Although concrete structures such as bridges are now often built with strain sensors embedded within them, that certainly hasn't always been the case. In order to alert authorities to cracks developing within these older structures, one solution involves attaching sensors to them. Researchers from North Carolina State University and the University of Eastern Finland are working on an alternative, however – an electrically-conductive paint-on "sensing skin."

In order for the skin to be able to do its job, a series of electrodes must first be installed around the perimeter of the structure. The skin is then applied in paint form, covering both the electrodes and all the surface area between them. The liquid contains conductive materials like copper, allowing electrical currents to flow through it.

Once the paint has dried and the system is up and running, a computer program systematically runs a weak current between two of the electrodes at a time (via the skin between them), systematically going through a variety of pairings of electrodes.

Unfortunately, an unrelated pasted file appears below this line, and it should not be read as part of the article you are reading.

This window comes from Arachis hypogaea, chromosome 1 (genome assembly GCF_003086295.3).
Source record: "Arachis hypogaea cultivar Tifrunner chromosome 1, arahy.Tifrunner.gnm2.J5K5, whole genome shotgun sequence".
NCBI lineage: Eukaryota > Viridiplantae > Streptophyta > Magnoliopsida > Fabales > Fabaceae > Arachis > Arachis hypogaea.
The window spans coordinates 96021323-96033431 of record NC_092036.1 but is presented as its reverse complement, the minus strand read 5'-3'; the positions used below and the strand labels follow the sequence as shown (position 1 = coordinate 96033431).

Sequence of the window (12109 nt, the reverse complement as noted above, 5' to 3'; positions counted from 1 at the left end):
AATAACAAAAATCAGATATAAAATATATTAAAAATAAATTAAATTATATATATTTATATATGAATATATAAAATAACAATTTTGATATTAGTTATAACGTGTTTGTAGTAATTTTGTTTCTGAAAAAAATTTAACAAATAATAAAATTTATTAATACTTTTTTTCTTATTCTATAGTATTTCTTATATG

If any cracks have formed in the concrete since the paint was applied, it will negatively affect the skin's overall conductivity. Using algorithms to analyze and compare changes in the electrical potential of the electrodes, it's possible to not only detect these losses in conductivity, but to pinpoint the location of the cracks or other faults that are the cause.

A paper on the research was recently published in the journal Smart Materials and Structures.

A similar sensing skin has been developed at MIT, while the Queensland University of Technology has created a nanocomposite material that could likewise be applied to concrete surfaces.